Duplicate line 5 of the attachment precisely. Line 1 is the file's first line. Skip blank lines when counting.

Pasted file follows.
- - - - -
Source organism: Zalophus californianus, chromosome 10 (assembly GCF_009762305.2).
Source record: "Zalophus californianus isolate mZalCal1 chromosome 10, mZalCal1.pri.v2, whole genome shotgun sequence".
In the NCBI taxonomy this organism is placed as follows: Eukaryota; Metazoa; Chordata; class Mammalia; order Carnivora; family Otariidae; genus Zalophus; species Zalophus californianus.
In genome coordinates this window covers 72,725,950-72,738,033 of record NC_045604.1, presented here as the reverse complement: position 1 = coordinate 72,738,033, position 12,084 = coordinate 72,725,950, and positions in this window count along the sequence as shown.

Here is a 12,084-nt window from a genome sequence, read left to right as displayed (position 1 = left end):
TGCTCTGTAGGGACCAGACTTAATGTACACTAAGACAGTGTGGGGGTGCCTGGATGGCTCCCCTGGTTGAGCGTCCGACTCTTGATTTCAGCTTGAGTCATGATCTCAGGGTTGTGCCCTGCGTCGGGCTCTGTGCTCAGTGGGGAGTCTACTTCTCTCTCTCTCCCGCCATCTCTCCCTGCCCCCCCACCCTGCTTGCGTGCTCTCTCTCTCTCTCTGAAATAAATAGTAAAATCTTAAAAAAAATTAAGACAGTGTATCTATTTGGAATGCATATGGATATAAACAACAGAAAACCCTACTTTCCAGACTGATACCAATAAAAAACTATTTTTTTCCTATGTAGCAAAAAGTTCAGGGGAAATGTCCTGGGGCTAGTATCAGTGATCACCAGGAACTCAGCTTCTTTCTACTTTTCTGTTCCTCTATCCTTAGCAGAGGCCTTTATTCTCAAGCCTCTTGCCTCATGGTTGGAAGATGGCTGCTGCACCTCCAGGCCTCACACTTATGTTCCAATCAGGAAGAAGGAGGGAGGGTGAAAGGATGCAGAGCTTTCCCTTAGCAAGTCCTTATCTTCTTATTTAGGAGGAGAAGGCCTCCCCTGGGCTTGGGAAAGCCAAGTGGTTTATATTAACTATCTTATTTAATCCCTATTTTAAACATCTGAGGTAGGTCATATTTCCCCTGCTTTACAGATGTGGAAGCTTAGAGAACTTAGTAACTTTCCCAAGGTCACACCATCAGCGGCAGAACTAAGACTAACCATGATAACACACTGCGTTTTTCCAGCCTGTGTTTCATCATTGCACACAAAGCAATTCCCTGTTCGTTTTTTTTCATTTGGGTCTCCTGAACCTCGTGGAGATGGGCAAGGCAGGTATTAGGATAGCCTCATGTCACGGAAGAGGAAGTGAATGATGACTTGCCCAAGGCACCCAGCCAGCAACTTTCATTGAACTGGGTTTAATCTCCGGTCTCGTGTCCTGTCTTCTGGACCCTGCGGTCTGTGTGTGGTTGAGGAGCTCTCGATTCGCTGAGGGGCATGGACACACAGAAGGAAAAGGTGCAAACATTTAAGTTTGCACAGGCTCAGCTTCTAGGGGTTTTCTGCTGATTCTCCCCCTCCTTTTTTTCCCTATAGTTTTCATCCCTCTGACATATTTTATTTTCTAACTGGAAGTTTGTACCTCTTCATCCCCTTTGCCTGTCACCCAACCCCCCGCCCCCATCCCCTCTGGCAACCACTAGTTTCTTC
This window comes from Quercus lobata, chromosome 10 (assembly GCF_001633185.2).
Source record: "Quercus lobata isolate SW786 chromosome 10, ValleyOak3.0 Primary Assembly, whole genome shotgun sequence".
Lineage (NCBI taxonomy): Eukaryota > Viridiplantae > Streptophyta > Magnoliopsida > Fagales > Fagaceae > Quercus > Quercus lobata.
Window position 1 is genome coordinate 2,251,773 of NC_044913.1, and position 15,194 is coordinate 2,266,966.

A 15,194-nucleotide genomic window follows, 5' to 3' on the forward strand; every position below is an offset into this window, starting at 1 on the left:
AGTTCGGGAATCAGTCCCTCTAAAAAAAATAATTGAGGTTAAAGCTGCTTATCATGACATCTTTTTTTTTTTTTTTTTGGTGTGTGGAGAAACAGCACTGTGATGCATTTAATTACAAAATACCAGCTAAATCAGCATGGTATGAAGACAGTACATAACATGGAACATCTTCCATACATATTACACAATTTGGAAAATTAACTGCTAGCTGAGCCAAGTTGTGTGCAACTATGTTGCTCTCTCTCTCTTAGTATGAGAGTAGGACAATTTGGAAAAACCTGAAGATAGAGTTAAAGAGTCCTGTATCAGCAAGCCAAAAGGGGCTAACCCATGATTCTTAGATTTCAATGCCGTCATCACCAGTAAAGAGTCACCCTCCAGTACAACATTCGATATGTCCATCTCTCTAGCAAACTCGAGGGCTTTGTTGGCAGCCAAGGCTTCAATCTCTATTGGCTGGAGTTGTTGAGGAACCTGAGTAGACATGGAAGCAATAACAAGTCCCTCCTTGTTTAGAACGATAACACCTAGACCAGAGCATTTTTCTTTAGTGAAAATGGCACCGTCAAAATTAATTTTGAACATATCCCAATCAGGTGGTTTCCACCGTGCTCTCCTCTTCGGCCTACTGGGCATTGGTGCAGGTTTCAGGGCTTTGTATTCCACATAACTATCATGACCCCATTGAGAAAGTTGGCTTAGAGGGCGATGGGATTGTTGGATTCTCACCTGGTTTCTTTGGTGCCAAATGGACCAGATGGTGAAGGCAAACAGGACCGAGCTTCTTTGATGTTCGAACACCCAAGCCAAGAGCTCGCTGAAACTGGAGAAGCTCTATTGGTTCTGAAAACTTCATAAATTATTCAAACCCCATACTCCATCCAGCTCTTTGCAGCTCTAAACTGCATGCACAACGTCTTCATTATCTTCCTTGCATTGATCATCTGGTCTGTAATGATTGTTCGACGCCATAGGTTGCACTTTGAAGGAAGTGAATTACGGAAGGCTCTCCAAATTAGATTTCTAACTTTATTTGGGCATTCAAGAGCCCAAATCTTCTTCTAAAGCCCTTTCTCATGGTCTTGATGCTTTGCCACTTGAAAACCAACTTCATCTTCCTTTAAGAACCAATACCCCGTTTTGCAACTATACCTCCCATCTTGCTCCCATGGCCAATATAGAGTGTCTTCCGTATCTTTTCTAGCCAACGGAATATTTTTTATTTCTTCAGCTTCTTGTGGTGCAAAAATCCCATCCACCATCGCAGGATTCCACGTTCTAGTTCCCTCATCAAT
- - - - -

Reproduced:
Here is a 12,084-nt window from a genome sequence, read left to right as displayed (position 1 = left end):